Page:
Petitioners Praxair Distribution, Inc. and NOxBOX Limited filed petitions requesting inter partes review (IPR) of the claims of four related patents owned by Mallinckrodt Hospital Products IP Ltd. (“Mallinckrodt”). The claims of the patents were previously challenged in petitions filed by petitioner Praxiar that were denied by the Patent Trial and Appeals Board (PTAB). In the instant action, the PTAB declined institution of IPR proceedings because the petitioners failed to address evidence of objective indicia of non-obviousness, and because Praxair should have known of the newly added references when it filed its first set of petitions.
The patents under review are directed to methods of reducing the risk of adverse events, such as pulmonary edema, associated with treating a patient with inhaled nitric oxide gas. The specification of the patents describes a study, INOT22 that was conducted to assess the safety and efficacy of INOMax, an FDA-approved drug for treating neonates who have hypopoxic respiratory failure associated with evidence of pulmonary hypertension. Based on the results of this study, the inventors determined that patients with pre-existing left ventricular dysfunction (LVD) had an increased risk of experiencing serious adverse events, such as pulmonary edema, upon administration of INOMax. Therefore, the patents have a common limitation, which excludes a child from treatment with inhaled nitric oxide if the child has LVD.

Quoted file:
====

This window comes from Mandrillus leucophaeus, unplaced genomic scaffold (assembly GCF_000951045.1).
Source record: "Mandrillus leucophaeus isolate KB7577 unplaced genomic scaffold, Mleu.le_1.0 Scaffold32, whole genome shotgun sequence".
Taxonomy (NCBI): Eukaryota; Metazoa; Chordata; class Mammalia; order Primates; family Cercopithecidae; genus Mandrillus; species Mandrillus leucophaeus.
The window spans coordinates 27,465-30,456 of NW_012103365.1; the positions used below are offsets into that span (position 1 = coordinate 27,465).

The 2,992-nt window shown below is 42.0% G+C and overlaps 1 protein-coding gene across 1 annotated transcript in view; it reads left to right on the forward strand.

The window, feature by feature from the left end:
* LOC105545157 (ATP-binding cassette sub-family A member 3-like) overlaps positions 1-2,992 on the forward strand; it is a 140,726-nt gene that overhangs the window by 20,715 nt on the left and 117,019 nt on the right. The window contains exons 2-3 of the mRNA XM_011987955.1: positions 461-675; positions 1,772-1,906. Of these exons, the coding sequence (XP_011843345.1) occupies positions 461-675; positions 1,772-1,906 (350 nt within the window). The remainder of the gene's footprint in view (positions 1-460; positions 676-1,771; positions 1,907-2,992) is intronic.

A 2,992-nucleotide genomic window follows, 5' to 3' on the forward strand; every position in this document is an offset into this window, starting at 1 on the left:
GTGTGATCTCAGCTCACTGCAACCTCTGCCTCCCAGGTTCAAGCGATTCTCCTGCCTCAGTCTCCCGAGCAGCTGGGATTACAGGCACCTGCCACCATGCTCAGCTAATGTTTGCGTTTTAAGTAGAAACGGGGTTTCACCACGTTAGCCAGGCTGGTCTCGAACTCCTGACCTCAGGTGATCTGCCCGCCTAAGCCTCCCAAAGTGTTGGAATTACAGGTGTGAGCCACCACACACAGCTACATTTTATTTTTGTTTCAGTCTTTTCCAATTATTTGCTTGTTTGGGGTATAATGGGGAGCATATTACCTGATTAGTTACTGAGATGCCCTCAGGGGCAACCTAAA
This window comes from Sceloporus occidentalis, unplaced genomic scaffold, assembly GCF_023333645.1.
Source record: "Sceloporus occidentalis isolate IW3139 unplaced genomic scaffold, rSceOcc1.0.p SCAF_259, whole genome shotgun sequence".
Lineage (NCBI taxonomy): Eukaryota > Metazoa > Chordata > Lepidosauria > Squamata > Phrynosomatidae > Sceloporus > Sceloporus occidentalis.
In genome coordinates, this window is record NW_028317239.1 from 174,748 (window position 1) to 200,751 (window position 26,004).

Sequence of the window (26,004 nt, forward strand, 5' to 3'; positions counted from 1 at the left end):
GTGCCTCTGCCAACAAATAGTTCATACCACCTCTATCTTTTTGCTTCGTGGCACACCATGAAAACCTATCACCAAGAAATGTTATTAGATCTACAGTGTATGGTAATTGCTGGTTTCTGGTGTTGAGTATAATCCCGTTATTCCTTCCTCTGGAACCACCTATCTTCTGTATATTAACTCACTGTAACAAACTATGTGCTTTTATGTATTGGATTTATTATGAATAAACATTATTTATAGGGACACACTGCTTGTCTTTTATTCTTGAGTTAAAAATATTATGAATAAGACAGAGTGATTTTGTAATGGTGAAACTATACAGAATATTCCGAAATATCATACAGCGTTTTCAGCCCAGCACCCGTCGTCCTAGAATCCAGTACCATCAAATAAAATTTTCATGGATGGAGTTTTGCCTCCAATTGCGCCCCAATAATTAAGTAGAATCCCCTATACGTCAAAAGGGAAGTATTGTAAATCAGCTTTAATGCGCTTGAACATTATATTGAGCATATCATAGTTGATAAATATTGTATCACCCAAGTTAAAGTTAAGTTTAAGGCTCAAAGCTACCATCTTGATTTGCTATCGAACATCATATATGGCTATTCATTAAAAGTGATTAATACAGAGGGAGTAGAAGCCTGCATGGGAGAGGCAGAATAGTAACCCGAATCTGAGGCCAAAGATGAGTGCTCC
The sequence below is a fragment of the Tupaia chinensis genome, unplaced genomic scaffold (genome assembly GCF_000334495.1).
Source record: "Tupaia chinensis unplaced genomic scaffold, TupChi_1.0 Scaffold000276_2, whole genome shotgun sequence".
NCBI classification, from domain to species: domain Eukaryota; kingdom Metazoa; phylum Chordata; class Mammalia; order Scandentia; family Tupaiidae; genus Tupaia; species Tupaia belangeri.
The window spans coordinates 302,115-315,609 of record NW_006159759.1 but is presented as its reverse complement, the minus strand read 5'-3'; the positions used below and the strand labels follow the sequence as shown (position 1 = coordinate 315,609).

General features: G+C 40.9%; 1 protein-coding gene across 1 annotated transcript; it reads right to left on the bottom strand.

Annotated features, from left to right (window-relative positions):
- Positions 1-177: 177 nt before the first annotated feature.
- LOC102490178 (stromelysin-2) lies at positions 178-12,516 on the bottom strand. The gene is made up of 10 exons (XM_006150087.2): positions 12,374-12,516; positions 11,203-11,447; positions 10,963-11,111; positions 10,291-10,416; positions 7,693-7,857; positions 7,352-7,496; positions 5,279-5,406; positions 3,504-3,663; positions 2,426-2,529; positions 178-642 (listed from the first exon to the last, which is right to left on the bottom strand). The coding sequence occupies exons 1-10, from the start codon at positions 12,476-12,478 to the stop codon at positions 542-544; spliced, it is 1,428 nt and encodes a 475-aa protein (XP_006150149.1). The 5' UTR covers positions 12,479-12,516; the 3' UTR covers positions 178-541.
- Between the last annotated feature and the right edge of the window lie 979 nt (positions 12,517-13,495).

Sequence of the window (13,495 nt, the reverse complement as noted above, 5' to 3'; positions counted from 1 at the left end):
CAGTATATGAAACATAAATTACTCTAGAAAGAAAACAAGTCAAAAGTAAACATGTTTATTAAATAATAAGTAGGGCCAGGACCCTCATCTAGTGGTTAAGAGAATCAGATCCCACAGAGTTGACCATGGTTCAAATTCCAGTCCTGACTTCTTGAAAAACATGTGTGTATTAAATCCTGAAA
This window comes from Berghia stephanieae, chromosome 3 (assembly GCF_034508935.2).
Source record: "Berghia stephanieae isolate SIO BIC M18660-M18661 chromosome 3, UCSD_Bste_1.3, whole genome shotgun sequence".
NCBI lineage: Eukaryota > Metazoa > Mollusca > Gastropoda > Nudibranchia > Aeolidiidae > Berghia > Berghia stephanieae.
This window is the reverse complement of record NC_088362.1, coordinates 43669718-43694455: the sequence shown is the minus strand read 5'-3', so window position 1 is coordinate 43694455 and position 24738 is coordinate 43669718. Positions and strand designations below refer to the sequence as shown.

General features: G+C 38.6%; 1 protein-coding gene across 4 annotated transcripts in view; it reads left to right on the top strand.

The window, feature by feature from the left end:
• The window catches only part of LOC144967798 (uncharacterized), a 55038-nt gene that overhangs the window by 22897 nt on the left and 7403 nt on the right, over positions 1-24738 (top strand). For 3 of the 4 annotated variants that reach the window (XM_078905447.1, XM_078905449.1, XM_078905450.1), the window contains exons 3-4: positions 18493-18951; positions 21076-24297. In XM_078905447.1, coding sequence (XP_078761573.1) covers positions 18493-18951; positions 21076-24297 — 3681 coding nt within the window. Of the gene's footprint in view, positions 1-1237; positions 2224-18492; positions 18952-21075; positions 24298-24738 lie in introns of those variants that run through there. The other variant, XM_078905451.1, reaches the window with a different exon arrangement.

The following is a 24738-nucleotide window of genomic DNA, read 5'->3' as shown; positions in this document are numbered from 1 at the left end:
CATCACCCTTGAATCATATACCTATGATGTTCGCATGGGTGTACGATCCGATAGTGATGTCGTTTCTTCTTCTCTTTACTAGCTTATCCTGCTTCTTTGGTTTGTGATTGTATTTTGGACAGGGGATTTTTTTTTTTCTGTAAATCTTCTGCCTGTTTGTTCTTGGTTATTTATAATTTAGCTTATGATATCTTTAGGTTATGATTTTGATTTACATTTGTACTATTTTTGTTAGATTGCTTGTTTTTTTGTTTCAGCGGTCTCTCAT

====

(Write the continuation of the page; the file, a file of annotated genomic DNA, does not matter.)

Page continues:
The petitioners argued that the patents are obvious based on the disclosures in three references that were not presented in the prior set of petitions. In both the prior and current sets of petitions, the PTAB found that the INOT22 study provides compelling evidence that the claims were not obvious to a person of skill in the art because several leading experts in the field designed this study without excluding children with pre-existing LVD. The PTAB found that although the petitioners’ argument that the newly added references teach that children and neonates with LVD should be excluded from treatment, petitioners failed to rebut the evidence of secondary considerations because they do not explain why many experts in the field designed studies that did not exclude patients with pre-existing LVD if it were obvious to do so. In addition, the PTAB found that the newly added prior art references should have been known to Praxair when it filed its original petitions. Therefore, the PTAB declined to institute IPR reviews for any of the claims of the challenged patents.
Praxair Distribution, Inc. v. Mallinckrodt Hospital Products, Nos. IPR2016-00777, IPR2016-00778, IPR2016-00779, IPR2016-00780, Paper 10 (PTAB, Sep. 22, 2016).